Thursday, 5 May 2011

Getting Noticed (Not!)

Marketing and promotion are clearly essential for any author. So, what lengths would I go to, to get noticed? Hmm.
Obviously, like all authors, I want my work to get noticed, but as for me as an individual... It might be more appropriate for me to rephrase the question and ask what lengths would I go to, not to get noticed!
For example, my first foray into marketing was as a children’s author promoting a book based loosely on my own daughter’s first year at school. Naturally, I took all the steps to ensure characters and names did not correspond to individuals and I adopted a pseudonym, Anne Pugh, which was my maternal grandmother’s maiden name. However, what I didn’t anticipate was the level of interest from the local press when the (paperback) book was published. Indeed, I was quickly propelled into panic mode at the prospect of photographers trooping to the house.
My daughter was, by then, a teenager and I was eager to avoid the risk of embarrassment. Moreover, I am essentially a private person and I simply didn’t want the world at large to know my personal identity.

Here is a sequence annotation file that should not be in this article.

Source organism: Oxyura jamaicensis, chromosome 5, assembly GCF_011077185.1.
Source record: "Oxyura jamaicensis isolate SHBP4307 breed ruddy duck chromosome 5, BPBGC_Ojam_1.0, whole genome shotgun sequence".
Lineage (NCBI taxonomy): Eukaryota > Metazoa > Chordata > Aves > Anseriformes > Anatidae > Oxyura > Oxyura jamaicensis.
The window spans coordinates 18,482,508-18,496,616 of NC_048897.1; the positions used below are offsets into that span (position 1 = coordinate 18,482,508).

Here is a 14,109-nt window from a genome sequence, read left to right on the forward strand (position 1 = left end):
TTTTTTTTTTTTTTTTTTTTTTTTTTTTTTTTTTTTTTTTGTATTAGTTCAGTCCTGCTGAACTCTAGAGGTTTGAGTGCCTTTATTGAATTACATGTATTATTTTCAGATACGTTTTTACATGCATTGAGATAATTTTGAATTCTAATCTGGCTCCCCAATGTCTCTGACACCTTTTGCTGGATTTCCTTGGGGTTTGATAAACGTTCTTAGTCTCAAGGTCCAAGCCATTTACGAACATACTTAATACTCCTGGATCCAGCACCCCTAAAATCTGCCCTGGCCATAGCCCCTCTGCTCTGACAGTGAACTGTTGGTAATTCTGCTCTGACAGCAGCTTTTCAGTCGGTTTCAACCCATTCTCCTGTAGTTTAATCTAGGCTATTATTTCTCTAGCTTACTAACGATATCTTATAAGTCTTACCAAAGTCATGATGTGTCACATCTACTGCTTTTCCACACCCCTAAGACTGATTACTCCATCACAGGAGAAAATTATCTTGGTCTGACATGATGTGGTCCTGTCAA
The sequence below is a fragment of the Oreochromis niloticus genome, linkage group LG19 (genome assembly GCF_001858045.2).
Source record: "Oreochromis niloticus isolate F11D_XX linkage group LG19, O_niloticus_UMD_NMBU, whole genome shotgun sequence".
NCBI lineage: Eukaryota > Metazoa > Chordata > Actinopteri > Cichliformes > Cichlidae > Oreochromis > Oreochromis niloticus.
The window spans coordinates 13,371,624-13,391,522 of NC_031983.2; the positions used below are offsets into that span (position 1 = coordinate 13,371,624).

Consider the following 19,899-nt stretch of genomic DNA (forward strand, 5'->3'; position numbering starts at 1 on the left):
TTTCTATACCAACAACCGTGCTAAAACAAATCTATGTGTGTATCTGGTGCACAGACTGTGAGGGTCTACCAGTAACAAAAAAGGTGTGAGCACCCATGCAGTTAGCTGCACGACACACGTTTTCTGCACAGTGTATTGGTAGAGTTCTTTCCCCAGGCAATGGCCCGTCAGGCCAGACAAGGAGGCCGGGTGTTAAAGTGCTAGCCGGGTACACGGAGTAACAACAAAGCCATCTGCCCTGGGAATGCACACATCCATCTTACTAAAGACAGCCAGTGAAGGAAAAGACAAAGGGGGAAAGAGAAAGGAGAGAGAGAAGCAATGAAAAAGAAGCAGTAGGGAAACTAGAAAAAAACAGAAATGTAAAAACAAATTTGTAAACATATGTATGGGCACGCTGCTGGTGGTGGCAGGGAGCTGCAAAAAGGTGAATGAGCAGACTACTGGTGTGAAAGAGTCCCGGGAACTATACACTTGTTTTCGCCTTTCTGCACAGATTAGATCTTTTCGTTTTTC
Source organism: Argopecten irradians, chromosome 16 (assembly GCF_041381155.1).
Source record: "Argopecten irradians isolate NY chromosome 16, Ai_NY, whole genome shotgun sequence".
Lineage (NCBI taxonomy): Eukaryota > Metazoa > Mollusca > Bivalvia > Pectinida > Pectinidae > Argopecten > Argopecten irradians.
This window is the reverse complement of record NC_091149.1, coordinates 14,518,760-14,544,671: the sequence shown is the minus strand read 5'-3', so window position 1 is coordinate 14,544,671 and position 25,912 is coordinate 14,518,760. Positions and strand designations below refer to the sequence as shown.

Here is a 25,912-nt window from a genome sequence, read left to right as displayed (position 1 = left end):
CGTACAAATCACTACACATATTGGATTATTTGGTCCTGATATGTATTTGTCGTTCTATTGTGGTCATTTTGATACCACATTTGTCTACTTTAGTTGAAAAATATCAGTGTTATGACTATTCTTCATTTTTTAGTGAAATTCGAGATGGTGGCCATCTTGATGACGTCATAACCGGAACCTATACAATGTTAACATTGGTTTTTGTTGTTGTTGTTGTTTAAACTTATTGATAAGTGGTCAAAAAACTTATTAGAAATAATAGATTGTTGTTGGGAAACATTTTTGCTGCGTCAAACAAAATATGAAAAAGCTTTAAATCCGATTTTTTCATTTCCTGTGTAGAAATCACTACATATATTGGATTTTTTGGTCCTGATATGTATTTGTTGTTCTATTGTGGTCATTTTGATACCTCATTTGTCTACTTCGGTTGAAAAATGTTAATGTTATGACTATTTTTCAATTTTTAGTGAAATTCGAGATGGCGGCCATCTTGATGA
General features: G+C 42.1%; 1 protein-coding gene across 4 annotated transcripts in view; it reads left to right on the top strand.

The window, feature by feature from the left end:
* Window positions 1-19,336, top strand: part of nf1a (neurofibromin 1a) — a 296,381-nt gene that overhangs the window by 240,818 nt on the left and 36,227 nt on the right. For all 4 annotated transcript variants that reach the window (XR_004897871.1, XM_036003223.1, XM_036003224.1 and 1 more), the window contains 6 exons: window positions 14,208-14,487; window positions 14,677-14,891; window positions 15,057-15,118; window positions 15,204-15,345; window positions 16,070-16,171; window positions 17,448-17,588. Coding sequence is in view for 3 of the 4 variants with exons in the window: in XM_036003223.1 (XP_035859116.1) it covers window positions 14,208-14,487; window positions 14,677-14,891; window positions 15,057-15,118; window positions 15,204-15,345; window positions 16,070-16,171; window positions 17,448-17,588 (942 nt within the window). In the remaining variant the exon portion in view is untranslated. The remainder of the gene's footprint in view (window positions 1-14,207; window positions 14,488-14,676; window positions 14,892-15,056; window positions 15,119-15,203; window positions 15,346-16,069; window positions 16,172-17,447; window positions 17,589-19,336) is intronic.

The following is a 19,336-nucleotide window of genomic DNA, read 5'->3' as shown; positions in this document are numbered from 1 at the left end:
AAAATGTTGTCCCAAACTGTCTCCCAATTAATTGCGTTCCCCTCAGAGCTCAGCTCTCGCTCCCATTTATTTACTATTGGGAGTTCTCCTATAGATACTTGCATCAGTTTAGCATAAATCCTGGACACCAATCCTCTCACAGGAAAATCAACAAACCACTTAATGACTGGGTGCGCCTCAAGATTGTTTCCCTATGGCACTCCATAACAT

So what did I do? Well, my first port of call was a wig shop. However, the cost of a real hair wig was prohibitive and I ended up in a fancy dress outfitters. The resultant mass of red curls would have done Red Riding Hood justice, but in the cold light of day I had to concede it looked hideous. A trip to the pharmacy was more productive and a spray-on hair colour proved a much better solution. Also, I was able to procure an old pair of oversized glasses (Deirdre Barlow style) which all but covered my face, and then I sat in front of a mirror and practised arranging my lips into a smile which was nothing like my normal facial expression.
Did I pull it off? Not quite. The resultant photographs looked a reasonable camouflage, but not sufficient to fool those who knew me well. My hopes were quickly shattered by a call from a neighbour who had been examining one of the photographs carefully and could not make up her mind. I could hardly tell a bare-faced lie. Then a few friends phoned...
I really don’t know how successful I was in escaping the radar of the majority. And was the whole pursuit of anonymity folly, anyway? To that, I will say a categorical NO.
It is my contention that a professional writer adopting a pen name is creating a brand, a product. We cease to be ourselves as individuals and become a marketing entity.
Writers may have many perfectly valid reasons for wishing to protect their identity. I know that my pursuit of anonymity is not exclusive from the number of websites to omit author photographs. Thankfully, epublishing has made life much easier in this respect and has facilitated the ability to divorce one’s personal persona from a professional identity/ brand.
After all, it is our work that we want to get noticed!